Google unveiled Android 12 a few days ago during its main I/O 2021 keynote, confirming most of the recent rumors we’ve all seen in the process. The new mobile operating system got a massive redesign called “Material You” that will let users customize their phones and tablets with ease, and without worrying about installing any themes. Android 12 also offers plenty of additional features on top of the major design makeover, including improved privacy protections and better interaction with other devices. But Google hasn’t revealed all of Android 12’s secrets yet, as the segment of its I/O keynote that was dedicated to the new mobile OS was limited.
Aside from features that will be available on all Android phones and tablets that qualify for the Android 12 update, Google is likely to build a few features into the OS that will be exclusive to Pixel phones. One such feature is something that could make it even easier for Google to sell the Pixel in other markets: Auto-translation for apps.
Chrome already features built-in translation that lets you translate any website to the language of your choosing. That’s a great accessibility feature to have on PC and mobile, as it opens the web to more users, regardless of whether or not they speak a foreign language.
Having the same type of auto-translation applied to apps would be a game-changer for Pixel phones, allowing owners to install and use applications that haven’t been localized for their regions. This would make the Pixel more appealing and easier to sell in some markets, and the Play Store would be more accessible in international markets. Developers could gain more international users even without translating their apps themselves.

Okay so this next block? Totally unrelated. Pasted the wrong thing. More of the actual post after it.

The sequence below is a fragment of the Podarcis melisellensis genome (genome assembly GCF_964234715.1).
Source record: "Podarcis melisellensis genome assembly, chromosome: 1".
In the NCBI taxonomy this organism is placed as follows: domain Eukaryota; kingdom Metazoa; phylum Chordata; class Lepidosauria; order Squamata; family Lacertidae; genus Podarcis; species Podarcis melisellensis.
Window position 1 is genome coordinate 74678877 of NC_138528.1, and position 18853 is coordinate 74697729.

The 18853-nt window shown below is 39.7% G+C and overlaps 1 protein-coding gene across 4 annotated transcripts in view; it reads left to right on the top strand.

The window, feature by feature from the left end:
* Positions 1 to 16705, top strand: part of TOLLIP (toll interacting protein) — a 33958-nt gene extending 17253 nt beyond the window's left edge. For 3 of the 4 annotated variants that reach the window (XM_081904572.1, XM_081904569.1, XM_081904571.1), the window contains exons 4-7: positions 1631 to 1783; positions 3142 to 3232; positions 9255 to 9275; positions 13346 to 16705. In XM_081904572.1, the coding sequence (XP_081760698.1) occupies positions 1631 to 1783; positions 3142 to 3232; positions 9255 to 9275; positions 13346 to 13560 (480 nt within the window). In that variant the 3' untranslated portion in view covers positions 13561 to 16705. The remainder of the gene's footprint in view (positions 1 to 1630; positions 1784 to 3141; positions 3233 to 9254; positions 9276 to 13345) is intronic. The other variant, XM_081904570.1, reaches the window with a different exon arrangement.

Google has not detailed any projects that involve translating the user interface of apps on Android 12, but xda-developers found evidence that Google is working on this particular initiative.
Code found in April indicated that Google had a new framework in place for translating an app’s UI elements in a user’s native language. After I/O, Google updated its API differences report with a new android.view.translation package as well as related methods in the View class, xda explains.
The APIs aren’t documented, but a developer thinks that Google might indeed be working on “system-supplied translations of user-visible strings.” A different developer pointed out that the app UI translation feature isn’t meant to be a standard Android 12 feature, as the code is tied specifically to Pixel phones.
The report notes that the new translation feature should be found inside the Device Personalization Services app, although current versions don’t have it. Should it appear in future Android 12 betas, users will be able to test the UI translation feature on devices that can run the beta. That would also mean that the feature won’t be restricted to Pixel phones, at least not initially.
As amazing as this new accessibility feature sounds, there is one obvious issue: it’s tied to Google’s ability to auto-translate foreign languages in Chrome. The resulting translation doesn’t always come out great, so that could impact usability compared to a human translation. While that’s not a huge problem for websites, it could be problematic for app UI translations. As always with unconfirmed Android features, there’s no telling if or when Google will roll out this app UI auto-translate functionality to Pixel phones and potentially other devices.